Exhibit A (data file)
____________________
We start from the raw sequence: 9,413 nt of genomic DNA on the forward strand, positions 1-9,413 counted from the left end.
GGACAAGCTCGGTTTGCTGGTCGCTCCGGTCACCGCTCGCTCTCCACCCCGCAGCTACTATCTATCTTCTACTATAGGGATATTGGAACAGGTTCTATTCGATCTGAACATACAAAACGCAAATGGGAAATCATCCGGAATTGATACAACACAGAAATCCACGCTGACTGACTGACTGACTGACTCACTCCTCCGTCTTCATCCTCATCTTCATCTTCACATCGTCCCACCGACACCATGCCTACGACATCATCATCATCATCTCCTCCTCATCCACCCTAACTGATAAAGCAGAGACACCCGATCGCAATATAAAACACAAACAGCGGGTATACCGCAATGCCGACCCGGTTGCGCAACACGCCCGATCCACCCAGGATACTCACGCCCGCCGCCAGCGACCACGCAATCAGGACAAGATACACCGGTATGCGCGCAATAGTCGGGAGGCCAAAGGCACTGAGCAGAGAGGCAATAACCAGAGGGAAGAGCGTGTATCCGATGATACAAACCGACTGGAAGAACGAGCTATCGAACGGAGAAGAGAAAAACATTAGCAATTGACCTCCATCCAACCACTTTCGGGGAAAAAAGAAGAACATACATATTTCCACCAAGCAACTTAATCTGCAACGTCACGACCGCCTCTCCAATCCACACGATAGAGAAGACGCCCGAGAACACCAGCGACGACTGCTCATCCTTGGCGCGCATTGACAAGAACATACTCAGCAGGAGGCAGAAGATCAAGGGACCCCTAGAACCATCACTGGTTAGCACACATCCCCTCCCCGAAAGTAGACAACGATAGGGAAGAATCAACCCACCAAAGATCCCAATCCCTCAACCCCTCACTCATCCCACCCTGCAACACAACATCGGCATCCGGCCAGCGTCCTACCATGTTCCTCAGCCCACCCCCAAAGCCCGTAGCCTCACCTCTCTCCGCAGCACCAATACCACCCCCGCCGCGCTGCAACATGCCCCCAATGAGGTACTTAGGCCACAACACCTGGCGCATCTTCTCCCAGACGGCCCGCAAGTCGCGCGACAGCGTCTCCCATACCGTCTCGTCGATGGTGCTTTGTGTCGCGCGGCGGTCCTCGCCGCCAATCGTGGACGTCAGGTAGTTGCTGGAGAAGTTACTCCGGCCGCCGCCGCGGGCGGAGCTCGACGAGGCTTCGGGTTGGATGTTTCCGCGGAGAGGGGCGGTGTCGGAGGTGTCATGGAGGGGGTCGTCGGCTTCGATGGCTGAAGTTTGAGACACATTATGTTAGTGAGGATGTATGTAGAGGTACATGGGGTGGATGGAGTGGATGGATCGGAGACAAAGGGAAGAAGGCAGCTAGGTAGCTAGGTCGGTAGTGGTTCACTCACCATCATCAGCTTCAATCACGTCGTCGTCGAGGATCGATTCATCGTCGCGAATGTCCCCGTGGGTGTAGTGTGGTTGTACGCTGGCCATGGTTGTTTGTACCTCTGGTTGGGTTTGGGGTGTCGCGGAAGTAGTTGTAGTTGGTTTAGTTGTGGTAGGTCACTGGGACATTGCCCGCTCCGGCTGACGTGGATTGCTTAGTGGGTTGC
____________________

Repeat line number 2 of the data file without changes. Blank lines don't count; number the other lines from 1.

GGACAAGCTCGGTTTGCTGGTCGCTCCGGTCACCGCTCGCTCTCCACCCCGCAGCTACTATCTATCTTCTACTATAGGGATATTGGAACAGGTTCTATTCGATCTGAACATACAAAACGCAAATGGGAAATCATCCGGAATTGATACAACACAGAAATCCACGCTGACTGACTGACTGACTGACTCACTCCTCCGTCTTCATCCTCATCTTCATCTTCACATCGTCCCACCGACACCATGCCTACGACATCATCATCATCATCTCCTCCTCATCCACCCTAACTGATAAAGCAGAGACACCCGATCGCAATATAAAACACAAACAGCGGGTATACCGCAATGCCGACCCGGTTGCGCAACACGCCCGATCCACCCAGGATACTCACGCCCGCCGCCAGCGACCACGCAATCAGGACAAGATACACCGGTATGCGCGCAATAGTCGGGAGGCCAAAGGCACTGAGCAGAGAGGCAATAACCAGAGGGAAGAGCGTGTATCCGATGATACAAACCGACTGGAAGAACGAGCTATCGAACGGAGAAGAGAAAAACATTAGCAATTGACCTCCATCCAACCACTTTCGGGGAAAAAAGAAGAACATACATATTTCCACCAAGCAACTTAATCTGCAACGTCACGACCGCCTCTCCAATCCACACGATAGAGAAGACGCCCGAGAACACCAGCGACGACTGCTCATCCTTGGCGCGCATTGACAAGAACATACTCAGCAGGAGGCAGAAGATCAAGGGACCCCTAGAACCATCACTGGTTAGCACACATCCCCTCCCCGAAAGTAGACAACGATAGGGAAGAATCAACCCACCAAAGATCCCAATCCCTCAACCCCTCACTCATCCCACCCTGCAACACAACATCGGCATCCGGCCAGCGTCCTACCATGTTCCTCAGCCCACCCCCAAAGCCCGTAGCCTCACCTCTCTCCGCAGCACCAATACCACCCCCGCCGCGCTGCAACATGCCCCCAATGAGGTACTTAGGCCACAACACCTGGCGCATCTTCTCCCAGACGGCCCGCAAGTCGCGCGACAGCGTCTCCCATACCGTCTCGTCGATGGTGCTTTGTGTCGCGCGGCGGTCCTCGCCGCCAATCGTGGACGTCAGGTAGTTGCTGGAGAAGTTACTCCGGCCGCCGCCGCGGGCGGAGCTCGACGAGGCTTCGGGTTGGATGTTTCCGCGGAGAGGGGCGGTGTCGGAGGTGTCATGGAGGGGGTCGTCGGCTTCGATGGCTGAAGTTTGAGACACATTATGTTAGTGAGGATGTATGTAGAGGTACATGGGGTGGATGGAGTGGATGGATCGGAGACAAAGGGAAGAAGGCAGCTAGGTAGCTAGGTCGGTAGTGGTTCACTCACCATCATCAGCTTCAATCACGTCGTCGTCGAGGATCGATTCATCGTCGCGAATGTCCCCGTGGGTGTAGTGTGGTTGTACGCTGGCCATGGTTGTTTGTACCTCTGGTTGGGTTTGGGGTGTCGCGGAAGTAGTTGTAGTTGGTTTAGTTGTGGTAGGTCACTGGGACATTGCCCGCTCCGGCTGACGTGGATTGCTTAGTGGGTTGC